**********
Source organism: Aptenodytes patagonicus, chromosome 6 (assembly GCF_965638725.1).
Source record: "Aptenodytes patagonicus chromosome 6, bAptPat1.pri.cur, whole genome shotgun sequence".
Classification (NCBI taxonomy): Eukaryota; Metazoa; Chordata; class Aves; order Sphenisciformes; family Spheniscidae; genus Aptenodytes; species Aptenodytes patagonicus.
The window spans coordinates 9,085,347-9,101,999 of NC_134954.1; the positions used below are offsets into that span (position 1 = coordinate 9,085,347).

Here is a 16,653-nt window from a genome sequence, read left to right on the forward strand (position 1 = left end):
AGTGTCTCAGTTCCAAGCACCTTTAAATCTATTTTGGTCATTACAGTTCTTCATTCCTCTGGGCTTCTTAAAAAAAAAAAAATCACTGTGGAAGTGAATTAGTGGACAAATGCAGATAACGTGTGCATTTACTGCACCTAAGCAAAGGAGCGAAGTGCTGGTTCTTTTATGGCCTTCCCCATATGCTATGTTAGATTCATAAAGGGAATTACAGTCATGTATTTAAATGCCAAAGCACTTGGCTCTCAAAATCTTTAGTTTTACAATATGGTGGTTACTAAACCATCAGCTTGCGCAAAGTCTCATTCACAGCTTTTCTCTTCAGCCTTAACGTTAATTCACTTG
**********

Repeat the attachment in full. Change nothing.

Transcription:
Source organism: Aptenodytes patagonicus, chromosome 6 (assembly GCF_965638725.1).
Source record: "Aptenodytes patagonicus chromosome 6, bAptPat1.pri.cur, whole genome shotgun sequence".
Classification (NCBI taxonomy): Eukaryota; Metazoa; Chordata; class Aves; order Sphenisciformes; family Spheniscidae; genus Aptenodytes; species Aptenodytes patagonicus.
The window spans coordinates 9,085,347-9,101,999 of NC_134954.1; the positions used below are offsets into that span (position 1 = coordinate 9,085,347).

Here is a 16,653-nt window from a genome sequence, read left to right on the forward strand (position 1 = left end):
AGTGTCTCAGTTCCAAGCACCTTTAAATCTATTTTGGTCATTACAGTTCTTCATTCCTCTGGGCTTCTTAAAAAAAAAAAAATCACTGTGGAAGTGAATTAGTGGACAAATGCAGATAACGTGTGCATTTACTGCACCTAAGCAAAGGAGCGAAGTGCTGGTTCTTTTATGGCCTTCCCCATATGCTATGTTAGATTCATAAAGGGAATTACAGTCATGTATTTAAATGCCAAAGCACTTGGCTCTCAAAATCTTTAGTTTTACAATATGGTGGTTACTAAACCATCAGCTTGCGCAAAGTCTCATTCACAGCTTTTCTCTTCAGCCTTAACGTTAATTCACTTG